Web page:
Landslide in China: Death toll rises to 25 as landslides bury dozens in freezing cold weather

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Orange-clad rescuers search for people trapped in the landslide.


The death toll from a landslide in southwestern China has risen to 25.

State broadcaster CCTV reported on Tuesday that 19 people were still unaccounted for.

Authorities have mobilized more than 1,000 rescue workers and 45 rescue dogs to search the mountain village of Liangshui in Yunnan province, where most residents were sleeping, early Monday morning.

A total of 18 houses were buried and more than 500 people were evacuated, according to CCTV.

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Chinese soldiers are searching for people trapped in the rubble.


The landslide is seen in a screenshot of a social media video on January 22, 2024.

Drone footage Local state media covered the vast sloping dark muddy mountain terraces and village roofs of the disaster site covered in snow.

According to CCTV, dozens of fire engines and earth moving equipment were used as part of the rescue efforts.

The footage was broadcast on CCTV It showed firefighters in orange jumpsuits climbing through the gray rubble of destroyed homes to search for survivors against a backdrop of steep mountain ridges dusted with snow.

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47 people are believed to be missing due to the landslide.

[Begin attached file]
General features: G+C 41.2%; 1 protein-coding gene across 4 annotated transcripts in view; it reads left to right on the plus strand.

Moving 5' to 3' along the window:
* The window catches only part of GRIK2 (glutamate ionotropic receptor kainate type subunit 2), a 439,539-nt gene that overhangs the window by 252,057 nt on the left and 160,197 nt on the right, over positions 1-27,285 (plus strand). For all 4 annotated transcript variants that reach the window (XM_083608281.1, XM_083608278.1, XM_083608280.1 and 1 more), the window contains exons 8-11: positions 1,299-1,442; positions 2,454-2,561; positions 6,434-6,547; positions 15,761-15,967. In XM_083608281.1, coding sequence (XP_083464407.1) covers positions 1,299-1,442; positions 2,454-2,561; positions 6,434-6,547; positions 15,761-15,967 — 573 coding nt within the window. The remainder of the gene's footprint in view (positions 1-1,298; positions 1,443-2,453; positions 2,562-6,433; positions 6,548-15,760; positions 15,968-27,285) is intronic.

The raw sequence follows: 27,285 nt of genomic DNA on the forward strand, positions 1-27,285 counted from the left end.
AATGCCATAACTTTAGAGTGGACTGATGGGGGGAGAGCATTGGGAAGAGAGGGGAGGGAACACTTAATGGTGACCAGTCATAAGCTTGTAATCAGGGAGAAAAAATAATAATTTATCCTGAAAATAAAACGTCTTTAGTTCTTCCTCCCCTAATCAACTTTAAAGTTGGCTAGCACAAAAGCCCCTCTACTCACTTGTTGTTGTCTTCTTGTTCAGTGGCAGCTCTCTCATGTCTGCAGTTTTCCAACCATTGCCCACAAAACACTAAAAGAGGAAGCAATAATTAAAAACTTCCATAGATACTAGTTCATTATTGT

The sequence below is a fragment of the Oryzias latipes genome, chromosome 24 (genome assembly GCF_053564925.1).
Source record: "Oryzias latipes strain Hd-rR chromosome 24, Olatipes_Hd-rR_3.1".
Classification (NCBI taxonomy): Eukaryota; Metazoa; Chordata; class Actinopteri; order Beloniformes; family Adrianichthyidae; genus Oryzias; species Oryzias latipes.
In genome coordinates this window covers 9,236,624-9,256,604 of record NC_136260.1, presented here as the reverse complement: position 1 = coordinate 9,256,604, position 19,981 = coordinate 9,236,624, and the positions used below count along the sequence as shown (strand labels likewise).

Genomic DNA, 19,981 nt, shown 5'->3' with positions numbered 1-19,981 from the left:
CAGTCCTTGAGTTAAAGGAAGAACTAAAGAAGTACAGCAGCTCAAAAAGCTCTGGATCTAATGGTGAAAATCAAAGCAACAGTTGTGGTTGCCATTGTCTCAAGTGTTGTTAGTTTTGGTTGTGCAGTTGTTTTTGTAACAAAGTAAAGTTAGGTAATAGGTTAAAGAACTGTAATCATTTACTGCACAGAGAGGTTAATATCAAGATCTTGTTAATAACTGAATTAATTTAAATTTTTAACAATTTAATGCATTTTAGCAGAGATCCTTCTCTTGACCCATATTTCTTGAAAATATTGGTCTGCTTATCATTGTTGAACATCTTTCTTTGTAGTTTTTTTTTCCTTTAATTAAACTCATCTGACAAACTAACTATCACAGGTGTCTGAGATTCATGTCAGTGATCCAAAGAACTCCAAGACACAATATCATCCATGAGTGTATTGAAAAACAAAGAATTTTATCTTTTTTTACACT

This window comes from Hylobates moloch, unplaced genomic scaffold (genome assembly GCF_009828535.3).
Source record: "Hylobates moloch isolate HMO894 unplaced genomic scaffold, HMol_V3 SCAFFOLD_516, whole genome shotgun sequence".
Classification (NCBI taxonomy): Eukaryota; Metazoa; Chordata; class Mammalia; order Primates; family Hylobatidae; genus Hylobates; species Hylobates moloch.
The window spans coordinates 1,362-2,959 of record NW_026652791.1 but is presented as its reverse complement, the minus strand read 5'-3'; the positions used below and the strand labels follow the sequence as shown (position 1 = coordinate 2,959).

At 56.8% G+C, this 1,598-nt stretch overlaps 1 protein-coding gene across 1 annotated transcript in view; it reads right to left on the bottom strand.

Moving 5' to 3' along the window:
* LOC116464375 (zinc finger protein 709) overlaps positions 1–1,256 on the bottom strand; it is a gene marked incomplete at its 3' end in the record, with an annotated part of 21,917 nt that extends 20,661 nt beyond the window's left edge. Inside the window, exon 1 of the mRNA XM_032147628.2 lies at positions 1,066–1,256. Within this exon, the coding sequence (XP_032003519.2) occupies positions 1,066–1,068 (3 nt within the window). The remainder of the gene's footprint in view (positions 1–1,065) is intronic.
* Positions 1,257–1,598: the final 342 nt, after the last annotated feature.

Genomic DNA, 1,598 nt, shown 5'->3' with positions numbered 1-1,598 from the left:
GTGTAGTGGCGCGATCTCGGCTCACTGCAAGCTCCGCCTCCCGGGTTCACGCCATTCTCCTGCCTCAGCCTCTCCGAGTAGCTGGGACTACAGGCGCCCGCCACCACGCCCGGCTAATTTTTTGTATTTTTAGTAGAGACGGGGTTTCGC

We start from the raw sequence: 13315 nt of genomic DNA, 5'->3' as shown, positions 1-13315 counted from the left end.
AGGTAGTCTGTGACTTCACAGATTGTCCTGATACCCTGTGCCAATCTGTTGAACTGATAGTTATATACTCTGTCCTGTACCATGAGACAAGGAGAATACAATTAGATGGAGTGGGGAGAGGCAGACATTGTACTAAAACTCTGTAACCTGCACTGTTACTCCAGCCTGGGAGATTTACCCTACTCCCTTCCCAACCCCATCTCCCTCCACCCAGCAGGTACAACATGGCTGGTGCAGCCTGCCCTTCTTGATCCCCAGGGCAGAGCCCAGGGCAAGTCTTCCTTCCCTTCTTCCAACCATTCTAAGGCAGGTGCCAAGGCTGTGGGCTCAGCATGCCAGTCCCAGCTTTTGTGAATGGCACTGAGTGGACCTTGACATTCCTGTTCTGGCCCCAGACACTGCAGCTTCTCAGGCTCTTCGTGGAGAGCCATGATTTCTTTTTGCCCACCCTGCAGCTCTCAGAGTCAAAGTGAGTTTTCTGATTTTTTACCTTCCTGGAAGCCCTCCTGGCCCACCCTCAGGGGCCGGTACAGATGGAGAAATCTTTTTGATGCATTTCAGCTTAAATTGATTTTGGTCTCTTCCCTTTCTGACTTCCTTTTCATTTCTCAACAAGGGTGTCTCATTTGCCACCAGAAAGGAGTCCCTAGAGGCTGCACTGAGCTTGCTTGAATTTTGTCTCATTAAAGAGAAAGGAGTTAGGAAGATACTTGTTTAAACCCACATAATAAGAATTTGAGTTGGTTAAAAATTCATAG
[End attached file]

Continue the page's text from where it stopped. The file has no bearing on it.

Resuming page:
One person was rescued from the rubble shortly after 11 a.m. local time on Monday, state-run news agency Xinhua reported.

The region was hit by heavy snow on Sunday night and although the snowfall has eased, temperatures will still remain below freezing till Monday, CCTV said.

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Chinese President Xi Jinping urged local authorities to speed up rescue efforts in a statement released by CCTV.

As Chinese New Year celebrations approach, Xi called on authorities across China to be more vigilant to avoid any major accidents, according to CCTV.

Yunnan's remote mountains are prone to landslides due to steep slopes and unstable soils.

Much of southern China, including Yunnan, is in the midst of a cold snap, with temperatures dropping near or below freezing, according to the China Meteorological Administration.

This story has been updated with further developments.

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